I receive many emails about how to find a grant, especially one to start or finish a first book. For the grand majority, they want money moreso because times are tough . . . not to write the book. A grant, however, is a two-way street. It has to satisfy the needs of the grant provider as much as it helps you.
Grants are like loans but for one exception: you don't pay them back. That said, think about obtaining a loan. What does the bank normally ask for when you want a loan?
The purpose of the loan, dollar for dollar.
Just like the banker wants to know exactly what you'll use your loan funds for, the grantor wants to understand how you'll spend a grant. Why? One: the bank has to say to auditors that the money was utilized as required by the laws used to make the loan. In otherwords, the banker and the person receiving the loan, followed the rules.
What rules? Heck, it's a grant, not a loan. They are giving it away, not expecting it back, so what does it matter? Grant organizations have rules, by-laws, and mission statements that require the funds so graciously donated, to be used for the right purposes. Imagine the chaos if there were no rules. People would rob grant providers blind, taking money for one reason and using it for others, with no accountability. If you ask for $1,000, be able to state specifically how you will use each dollar.
A bank making a loan to a business, wants proof that the person knows how to run the business. A loan for buying a house mandates a credit report from the loan applicant, to show that he has enough experience with handling money to pay it back timely. Those who offer grants for writers, want to know that the applicant can write, can follow through on the proposed project, or has establish himself well enough as a writer to be trusted to use the funds for that purpose.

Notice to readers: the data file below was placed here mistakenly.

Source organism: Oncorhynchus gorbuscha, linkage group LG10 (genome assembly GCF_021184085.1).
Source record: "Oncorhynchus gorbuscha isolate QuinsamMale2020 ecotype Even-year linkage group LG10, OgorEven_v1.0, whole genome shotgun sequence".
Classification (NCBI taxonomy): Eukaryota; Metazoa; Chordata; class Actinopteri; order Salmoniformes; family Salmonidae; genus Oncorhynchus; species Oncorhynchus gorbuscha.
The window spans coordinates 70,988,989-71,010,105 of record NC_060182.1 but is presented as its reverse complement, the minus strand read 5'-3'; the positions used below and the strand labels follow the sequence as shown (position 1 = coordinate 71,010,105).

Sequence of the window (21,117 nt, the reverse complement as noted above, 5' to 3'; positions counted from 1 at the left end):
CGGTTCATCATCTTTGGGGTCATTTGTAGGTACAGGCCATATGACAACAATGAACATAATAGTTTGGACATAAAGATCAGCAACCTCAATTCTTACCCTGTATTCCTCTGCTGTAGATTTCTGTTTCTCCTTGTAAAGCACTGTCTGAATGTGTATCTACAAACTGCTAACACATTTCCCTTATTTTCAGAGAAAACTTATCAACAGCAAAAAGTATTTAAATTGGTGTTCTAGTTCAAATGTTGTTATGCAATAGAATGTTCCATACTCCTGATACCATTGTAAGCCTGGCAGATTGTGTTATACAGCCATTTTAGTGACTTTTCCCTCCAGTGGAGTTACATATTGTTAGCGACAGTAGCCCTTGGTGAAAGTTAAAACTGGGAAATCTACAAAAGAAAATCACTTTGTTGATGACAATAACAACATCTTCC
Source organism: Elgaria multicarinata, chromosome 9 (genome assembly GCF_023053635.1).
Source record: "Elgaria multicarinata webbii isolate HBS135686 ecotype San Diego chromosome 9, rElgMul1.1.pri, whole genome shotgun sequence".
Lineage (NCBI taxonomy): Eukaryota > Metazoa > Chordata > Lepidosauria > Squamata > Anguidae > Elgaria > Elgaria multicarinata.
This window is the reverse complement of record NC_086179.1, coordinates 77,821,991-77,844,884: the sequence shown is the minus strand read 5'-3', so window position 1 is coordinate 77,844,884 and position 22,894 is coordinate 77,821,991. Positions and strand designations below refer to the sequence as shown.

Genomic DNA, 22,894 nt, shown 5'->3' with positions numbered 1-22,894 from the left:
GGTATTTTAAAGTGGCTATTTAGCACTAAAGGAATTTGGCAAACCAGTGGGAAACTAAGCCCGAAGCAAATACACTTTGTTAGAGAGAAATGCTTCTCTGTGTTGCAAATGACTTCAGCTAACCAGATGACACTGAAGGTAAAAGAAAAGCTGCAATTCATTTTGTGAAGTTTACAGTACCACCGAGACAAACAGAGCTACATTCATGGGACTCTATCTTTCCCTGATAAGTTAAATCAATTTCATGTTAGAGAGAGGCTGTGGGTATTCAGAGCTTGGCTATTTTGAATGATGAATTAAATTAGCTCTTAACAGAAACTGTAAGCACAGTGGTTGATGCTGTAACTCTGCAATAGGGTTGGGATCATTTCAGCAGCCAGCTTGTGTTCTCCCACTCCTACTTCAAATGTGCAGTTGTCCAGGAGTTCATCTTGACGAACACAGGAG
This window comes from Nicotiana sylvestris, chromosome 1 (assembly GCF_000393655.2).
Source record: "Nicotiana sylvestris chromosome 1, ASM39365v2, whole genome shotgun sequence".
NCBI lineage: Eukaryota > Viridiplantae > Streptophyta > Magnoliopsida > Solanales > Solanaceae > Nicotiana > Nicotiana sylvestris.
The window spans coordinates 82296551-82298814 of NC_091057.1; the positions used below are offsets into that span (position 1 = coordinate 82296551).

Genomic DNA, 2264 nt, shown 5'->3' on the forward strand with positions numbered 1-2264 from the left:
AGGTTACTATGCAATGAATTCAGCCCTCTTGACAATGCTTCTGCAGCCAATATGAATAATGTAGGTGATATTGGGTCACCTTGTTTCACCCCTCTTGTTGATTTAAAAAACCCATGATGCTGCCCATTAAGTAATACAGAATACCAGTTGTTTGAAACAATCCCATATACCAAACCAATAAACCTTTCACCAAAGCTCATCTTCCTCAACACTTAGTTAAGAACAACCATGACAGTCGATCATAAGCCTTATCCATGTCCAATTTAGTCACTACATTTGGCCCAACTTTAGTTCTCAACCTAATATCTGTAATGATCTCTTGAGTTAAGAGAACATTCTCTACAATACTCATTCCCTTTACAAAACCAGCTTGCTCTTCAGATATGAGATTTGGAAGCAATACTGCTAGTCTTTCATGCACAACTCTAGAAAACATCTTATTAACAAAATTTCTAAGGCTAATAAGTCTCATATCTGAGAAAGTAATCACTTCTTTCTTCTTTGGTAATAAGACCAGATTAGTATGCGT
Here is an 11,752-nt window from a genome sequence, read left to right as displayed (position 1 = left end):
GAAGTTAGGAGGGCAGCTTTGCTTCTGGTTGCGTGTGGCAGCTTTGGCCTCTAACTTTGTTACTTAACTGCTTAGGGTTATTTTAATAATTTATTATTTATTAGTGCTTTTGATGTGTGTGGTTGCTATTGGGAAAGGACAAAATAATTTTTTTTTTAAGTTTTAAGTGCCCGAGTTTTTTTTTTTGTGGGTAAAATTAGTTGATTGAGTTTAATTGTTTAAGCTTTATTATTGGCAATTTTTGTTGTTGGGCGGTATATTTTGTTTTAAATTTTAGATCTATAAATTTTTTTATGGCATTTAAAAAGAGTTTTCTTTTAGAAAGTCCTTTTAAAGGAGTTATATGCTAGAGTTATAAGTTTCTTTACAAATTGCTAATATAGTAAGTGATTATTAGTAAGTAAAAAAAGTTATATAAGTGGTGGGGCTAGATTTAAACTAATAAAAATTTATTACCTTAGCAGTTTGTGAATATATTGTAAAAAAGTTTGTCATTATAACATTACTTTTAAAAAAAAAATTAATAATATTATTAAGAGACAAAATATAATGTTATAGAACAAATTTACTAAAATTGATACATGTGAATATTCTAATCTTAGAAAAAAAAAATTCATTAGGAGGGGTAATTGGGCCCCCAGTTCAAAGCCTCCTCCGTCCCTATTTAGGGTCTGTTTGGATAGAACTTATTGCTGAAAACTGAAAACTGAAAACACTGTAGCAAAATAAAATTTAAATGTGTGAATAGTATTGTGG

So, when a brand spanking new writer asks for a grant to write, what does that grant provider have as evidence of experience? Education? Publishing credits? A job as a writer? Success in a similar profession such as journalist, educator or public speaker? If you are a fireman, wanting to create a fantasy novel, how is a grantor supposed to believe you will fulfill the purpose of the grant? The grant reviewers play the odds. No experience - no grant.
I spent 16 years as a loan and grant provider. I've participated on grant panels. Presentation adds and detracts. A well-articulated, correctly typed, properly completed application stands a so much better chance of funding than one slapped together with mistakes and gaps in information. What happens when a sloppy query lands on an agent's desk? Ditto. If you can't take the time to properly apply, you most likely won't properly fulfill the requirements of a grant, either. Your paperwork has to be perfect.
Hopefully, I have not intimidated you. Just know that grants have a purpose, and they want to be as successful at what they do as you want to be successful as a writer.
One of the best guidebooks to obtaining a grant for your writing is by Gigi Rosenberg. The Artist's Guide to Grant Writing takes you by the hand and escorts you through the daunting journey of grants. If you wish to add grants to your financial toolbox, this book is a must.